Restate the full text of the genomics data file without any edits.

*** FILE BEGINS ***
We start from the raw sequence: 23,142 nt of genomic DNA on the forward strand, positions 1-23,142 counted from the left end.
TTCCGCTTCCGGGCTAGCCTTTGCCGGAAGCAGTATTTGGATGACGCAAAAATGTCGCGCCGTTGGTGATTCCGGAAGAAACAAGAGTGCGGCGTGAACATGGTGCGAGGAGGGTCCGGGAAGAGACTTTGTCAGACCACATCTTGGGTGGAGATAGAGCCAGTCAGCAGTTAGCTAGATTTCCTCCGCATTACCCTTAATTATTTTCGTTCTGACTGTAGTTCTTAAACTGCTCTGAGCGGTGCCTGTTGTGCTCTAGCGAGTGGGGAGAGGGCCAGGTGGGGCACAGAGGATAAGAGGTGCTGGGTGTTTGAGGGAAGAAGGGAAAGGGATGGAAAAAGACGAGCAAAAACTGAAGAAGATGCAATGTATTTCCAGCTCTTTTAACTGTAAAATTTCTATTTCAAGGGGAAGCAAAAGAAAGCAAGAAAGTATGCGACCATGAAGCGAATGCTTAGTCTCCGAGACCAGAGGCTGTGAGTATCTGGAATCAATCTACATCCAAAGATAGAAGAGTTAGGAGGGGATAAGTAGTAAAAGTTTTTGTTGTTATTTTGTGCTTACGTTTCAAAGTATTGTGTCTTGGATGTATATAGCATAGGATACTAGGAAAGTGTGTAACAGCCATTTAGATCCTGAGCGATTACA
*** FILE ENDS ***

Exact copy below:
We start from the raw sequence: 23,142 nt of genomic DNA on the forward strand, positions 1-23,142 counted from the left end.
TTCCGCTTCCGGGCTAGCCTTTGCCGGAAGCAGTATTTGGATGACGCAAAAATGTCGCGCCGTTGGTGATTCCGGAAGAAACAAGAGTGCGGCGTGAACATGGTGCGAGGAGGGTCCGGGAAGAGACTTTGTCAGACCACATCTTGGGTGGAGATAGAGCCAGTCAGCAGTTAGCTAGATTTCCTCCGCATTACCCTTAATTATTTTCGTTCTGACTGTAGTTCTTAAACTGCTCTGAGCGGTGCCTGTTGTGCTCTAGCGAGTGGGGAGAGGGCCAGGTGGGGCACAGAGGATAAGAGGTGCTGGGTGTTTGAGGGAAGAAGGGAAAGGGATGGAAAAAGACGAGCAAAAACTGAAGAAGATGCAATGTATTTCCAGCTCTTTTAACTGTAAAATTTCTATTTCAAGGGGAAGCAAAAGAAAGCAAGAAAGTATGCGACCATGAAGCGAATGCTTAGTCTCCGAGACCAGAGGCTGTGAGTATCTGGAATCAATCTACATCCAAAGATAGAAGAGTTAGGAGGGGATAAGTAGTAAAAGTTTTTGTTGTTATTTTGTGCTTACGTTTCAAAGTATTGTGTCTTGGATGTATATAGCATAGGATACTAGGAAAGTGTGTAACAGCCATTTAGATCCTGAGCGATTACA